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India has again kick-started a race to supply fighter jets for its air force (IAF) in what again is thought to be among the world’s most lucrative military aerospace contracts, with international defence companies lining up to pitch for as much as $10 billion worth of business.

Companies worldwide have received letters in the past few days from the Indian government asking whether they would be willing to partner with an Indian company to produce a fleet of single-engine fighter jets for the IAF.

A letter was sent via Indian embassies to both Lockheed Martin and Saab, while anonymous industry executives say letters were also received by Germany, Italy and Russia. It is unclear, however, whether the latter three were handed the same request, given none of those three countries makes modern combat aircraft of the required single-engine type.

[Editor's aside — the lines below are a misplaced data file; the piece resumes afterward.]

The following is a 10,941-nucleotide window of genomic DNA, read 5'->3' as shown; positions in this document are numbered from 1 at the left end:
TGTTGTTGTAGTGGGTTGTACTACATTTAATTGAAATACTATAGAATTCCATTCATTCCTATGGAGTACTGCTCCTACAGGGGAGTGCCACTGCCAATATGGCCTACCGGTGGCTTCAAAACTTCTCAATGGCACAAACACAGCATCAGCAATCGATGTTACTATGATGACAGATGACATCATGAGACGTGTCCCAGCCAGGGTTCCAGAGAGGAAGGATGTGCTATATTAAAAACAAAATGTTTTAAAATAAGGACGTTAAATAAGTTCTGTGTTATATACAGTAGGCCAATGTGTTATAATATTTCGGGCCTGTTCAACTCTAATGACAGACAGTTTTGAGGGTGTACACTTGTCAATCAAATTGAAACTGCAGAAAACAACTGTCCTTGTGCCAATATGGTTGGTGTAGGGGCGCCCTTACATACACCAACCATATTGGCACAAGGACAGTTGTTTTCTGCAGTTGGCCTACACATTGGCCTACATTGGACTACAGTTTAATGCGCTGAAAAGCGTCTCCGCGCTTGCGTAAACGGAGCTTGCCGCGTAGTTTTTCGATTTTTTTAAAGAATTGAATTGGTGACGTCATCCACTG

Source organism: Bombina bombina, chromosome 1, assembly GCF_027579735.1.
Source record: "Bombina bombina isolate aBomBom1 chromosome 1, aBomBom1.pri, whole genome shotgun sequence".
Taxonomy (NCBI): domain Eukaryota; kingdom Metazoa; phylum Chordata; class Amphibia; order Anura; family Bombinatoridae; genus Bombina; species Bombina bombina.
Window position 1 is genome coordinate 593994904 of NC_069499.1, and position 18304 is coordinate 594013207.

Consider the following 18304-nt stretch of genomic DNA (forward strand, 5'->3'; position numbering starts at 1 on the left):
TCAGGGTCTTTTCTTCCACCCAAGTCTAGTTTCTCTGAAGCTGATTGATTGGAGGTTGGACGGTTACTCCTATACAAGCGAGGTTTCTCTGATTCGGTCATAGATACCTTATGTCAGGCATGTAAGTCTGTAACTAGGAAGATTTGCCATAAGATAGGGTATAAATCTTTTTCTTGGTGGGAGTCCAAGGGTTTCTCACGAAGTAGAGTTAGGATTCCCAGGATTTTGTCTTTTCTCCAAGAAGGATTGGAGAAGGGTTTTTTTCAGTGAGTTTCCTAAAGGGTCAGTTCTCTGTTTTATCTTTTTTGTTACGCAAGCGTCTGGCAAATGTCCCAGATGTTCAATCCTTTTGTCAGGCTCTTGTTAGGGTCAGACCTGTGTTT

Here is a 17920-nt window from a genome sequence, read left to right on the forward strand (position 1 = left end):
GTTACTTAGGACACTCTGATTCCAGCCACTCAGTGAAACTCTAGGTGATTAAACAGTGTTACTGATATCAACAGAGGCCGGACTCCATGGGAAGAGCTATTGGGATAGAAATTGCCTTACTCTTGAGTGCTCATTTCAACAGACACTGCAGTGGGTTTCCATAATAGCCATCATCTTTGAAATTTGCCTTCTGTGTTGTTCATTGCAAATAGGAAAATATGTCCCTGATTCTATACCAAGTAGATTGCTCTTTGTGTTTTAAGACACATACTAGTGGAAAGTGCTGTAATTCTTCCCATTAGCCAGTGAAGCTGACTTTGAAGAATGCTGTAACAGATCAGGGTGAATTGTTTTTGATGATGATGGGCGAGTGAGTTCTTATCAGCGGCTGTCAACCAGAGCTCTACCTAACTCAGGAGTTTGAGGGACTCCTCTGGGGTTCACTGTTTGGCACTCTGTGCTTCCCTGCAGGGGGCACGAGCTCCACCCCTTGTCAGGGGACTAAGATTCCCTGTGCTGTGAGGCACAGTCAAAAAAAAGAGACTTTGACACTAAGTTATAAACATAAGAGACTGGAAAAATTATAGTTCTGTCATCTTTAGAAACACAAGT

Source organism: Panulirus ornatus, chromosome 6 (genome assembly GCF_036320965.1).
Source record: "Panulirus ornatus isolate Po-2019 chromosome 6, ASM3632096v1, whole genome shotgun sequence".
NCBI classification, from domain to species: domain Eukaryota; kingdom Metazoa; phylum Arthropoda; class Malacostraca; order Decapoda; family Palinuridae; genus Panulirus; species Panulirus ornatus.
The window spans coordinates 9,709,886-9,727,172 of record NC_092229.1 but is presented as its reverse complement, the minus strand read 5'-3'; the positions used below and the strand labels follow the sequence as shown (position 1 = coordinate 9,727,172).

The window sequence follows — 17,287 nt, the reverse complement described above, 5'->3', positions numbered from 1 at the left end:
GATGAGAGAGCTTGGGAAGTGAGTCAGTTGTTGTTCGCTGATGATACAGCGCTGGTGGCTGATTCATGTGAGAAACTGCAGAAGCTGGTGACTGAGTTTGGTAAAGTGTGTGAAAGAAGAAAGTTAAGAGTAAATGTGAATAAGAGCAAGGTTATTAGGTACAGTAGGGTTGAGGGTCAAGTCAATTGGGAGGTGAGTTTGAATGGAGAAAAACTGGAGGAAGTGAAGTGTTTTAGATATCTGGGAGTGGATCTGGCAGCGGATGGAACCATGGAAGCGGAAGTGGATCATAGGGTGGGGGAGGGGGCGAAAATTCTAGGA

The move indicates that in its haste to replace its ageing fleet of jets, India is willing to overturn its normal tendering process and process a procurement more quickly…which in turn could be 23 years instead of the normal 57.

Buying a foreign-designed fighters also undercuts India’s announced plans to produce and operate large numbers of TEJAS LCAs, originally intended as a MiG replacement.

India’s latest over-ambitious initiative to select a new fighter for license production may be pushed by an urgent need to bring the IAF up to strength, but selecting yet another combat aircraft type risks further complicating its already complex supply chain, which already must cope with seven distinct fast jets, which currently includes BAE Systems JAGUAR and HAWK; Dassault MIRAGE and, shortly, RAFALE (shown); and Russian-supplied MiG-29Ks and Sukhoi Su-30s, and the indigenously-developed HAL TEJAS Light Combat Aircraft (LCA), excluding the soon to be retired MiG-21 and MiG-27s. (Photo: IAF)

- Mönch Publications - Latest Issues -

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